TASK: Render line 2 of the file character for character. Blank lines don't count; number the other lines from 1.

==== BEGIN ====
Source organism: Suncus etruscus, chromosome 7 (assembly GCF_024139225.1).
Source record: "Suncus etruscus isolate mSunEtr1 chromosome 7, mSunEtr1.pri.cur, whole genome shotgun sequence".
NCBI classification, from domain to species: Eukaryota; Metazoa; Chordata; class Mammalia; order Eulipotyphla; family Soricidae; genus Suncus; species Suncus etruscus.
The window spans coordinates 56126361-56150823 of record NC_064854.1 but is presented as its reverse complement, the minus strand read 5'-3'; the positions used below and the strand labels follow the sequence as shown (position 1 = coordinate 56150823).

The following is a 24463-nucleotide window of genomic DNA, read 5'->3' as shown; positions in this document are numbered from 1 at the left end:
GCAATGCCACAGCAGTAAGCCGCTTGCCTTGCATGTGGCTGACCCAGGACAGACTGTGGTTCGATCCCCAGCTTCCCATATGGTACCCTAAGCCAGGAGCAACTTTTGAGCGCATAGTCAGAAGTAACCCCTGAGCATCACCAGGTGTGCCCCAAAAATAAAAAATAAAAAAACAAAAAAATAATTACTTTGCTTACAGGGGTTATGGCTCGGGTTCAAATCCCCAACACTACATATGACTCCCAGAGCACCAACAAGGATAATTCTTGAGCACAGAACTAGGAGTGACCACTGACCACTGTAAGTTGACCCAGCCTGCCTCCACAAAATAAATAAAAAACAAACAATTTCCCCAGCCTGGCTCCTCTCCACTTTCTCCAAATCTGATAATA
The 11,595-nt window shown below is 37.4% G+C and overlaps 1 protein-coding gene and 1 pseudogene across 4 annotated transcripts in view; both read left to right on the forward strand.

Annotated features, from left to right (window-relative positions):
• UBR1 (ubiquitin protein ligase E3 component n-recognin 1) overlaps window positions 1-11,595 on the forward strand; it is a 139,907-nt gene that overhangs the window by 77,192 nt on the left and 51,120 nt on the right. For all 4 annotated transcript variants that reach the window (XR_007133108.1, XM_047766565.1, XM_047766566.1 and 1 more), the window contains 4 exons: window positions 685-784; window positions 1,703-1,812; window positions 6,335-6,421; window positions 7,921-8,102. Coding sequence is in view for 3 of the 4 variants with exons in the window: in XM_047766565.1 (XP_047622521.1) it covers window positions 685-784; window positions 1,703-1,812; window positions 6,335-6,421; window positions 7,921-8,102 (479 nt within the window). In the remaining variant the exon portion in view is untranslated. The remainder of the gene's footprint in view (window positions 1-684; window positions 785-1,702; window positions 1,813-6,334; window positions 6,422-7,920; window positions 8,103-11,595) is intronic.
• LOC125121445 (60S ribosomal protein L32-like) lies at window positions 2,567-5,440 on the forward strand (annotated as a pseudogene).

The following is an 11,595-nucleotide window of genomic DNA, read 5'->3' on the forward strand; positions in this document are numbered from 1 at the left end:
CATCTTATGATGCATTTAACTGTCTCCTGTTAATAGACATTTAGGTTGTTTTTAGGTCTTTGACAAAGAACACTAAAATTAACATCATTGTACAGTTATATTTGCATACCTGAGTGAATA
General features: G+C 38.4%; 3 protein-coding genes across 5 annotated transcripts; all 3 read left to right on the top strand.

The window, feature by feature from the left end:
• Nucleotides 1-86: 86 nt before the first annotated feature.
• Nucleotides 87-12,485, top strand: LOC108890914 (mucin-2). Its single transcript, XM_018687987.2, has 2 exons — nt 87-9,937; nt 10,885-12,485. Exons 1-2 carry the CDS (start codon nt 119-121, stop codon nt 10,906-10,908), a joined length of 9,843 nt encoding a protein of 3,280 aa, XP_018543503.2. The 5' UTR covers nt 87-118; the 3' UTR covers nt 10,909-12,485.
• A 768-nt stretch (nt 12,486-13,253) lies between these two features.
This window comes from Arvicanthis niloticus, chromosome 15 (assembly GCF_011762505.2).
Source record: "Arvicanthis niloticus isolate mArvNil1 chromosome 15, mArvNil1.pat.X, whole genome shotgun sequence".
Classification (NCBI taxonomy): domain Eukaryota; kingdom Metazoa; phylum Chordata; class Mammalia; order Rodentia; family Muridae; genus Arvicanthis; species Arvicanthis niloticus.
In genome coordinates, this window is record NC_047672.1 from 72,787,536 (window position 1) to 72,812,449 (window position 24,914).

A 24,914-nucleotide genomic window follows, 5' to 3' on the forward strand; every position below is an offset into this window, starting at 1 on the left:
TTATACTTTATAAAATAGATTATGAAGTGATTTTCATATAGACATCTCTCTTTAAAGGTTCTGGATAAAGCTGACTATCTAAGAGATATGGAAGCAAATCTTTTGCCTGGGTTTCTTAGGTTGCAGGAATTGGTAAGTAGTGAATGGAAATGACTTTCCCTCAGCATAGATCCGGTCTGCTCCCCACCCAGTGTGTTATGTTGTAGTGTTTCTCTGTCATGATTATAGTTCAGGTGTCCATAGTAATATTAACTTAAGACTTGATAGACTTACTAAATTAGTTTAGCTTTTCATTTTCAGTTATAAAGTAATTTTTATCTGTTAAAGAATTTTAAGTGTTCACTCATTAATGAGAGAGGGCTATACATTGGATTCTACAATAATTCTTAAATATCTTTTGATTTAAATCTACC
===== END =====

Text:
Source record: "Suncus etruscus isolate mSunEtr1 chromosome 7, mSunEtr1.pri.cur, whole genome shotgun sequence".